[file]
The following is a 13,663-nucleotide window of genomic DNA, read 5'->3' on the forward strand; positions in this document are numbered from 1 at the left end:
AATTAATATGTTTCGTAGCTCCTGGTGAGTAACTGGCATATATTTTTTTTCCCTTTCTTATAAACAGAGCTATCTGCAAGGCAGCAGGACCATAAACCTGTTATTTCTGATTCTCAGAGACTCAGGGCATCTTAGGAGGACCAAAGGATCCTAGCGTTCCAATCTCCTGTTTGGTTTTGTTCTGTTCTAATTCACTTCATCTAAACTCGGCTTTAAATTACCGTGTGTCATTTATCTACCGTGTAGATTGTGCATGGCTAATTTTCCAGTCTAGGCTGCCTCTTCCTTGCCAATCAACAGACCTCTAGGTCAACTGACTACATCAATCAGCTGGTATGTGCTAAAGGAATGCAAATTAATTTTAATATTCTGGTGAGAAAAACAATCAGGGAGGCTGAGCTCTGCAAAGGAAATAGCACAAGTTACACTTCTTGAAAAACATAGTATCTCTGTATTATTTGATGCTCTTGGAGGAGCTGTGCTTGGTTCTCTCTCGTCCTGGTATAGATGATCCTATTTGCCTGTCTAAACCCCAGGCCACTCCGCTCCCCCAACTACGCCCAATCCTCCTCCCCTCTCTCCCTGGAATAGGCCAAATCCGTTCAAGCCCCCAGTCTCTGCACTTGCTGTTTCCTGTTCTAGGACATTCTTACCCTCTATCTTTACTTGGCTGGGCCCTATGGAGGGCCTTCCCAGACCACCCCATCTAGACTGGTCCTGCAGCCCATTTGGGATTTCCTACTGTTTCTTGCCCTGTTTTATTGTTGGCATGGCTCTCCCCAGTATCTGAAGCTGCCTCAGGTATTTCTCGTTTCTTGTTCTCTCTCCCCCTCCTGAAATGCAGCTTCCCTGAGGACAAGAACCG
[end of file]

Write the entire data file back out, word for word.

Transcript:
The following is a 13,663-nucleotide window of genomic DNA, read 5'->3' on the forward strand; positions in this document are numbered from 1 at the left end:
AATTAATATGTTTCGTAGCTCCTGGTGAGTAACTGGCATATATTTTTTTTCCCTTTCTTATAAACAGAGCTATCTGCAAGGCAGCAGGACCATAAACCTGTTATTTCTGATTCTCAGAGACTCAGGGCATCTTAGGAGGACCAAAGGATCCTAGCGTTCCAATCTCCTGTTTGGTTTTGTTCTGTTCTAATTCACTTCATCTAAACTCGGCTTTAAATTACCGTGTGTCATTTATCTACCGTGTAGATTGTGCATGGCTAATTTTCCAGTCTAGGCTGCCTCTTCCTTGCCAATCAACAGACCTCTAGGTCAACTGACTACATCAATCAGCTGGTATGTGCTAAAGGAATGCAAATTAATTTTAATATTCTGGTGAGAAAAACAATCAGGGAGGCTGAGCTCTGCAAAGGAAATAGCACAAGTTACACTTCTTGAAAAACATAGTATCTCTGTATTATTTGATGCTCTTGGAGGAGCTGTGCTTGGTTCTCTCTCGTCCTGGTATAGATGATCCTATTTGCCTGTCTAAACCCCAGGCCACTCCGCTCCCCCAACTACGCCCAATCCTCCTCCCCTCTCTCCCTGGAATAGGCCAAATCCGTTCAAGCCCCCAGTCTCTGCACTTGCTGTTTCCTGTTCTAGGACATTCTTACCCTCTATCTTTACTTGGCTGGGCCCTATGGAGGGCCTTCCCAGACCACCCCATCTAGACTGGTCCTGCAGCCCATTTGGGATTTCCTACTGTTTCTTGCCCTGTTTTATTGTTGGCATGGCTCTCCCCAGTATCTGAAGCTGCCTCAGGTATTTCTCGTTTCTTGTTCTCTCTCCCCCTCCTGAAATGCAGCTTCCCTGAGGACAAGAACCG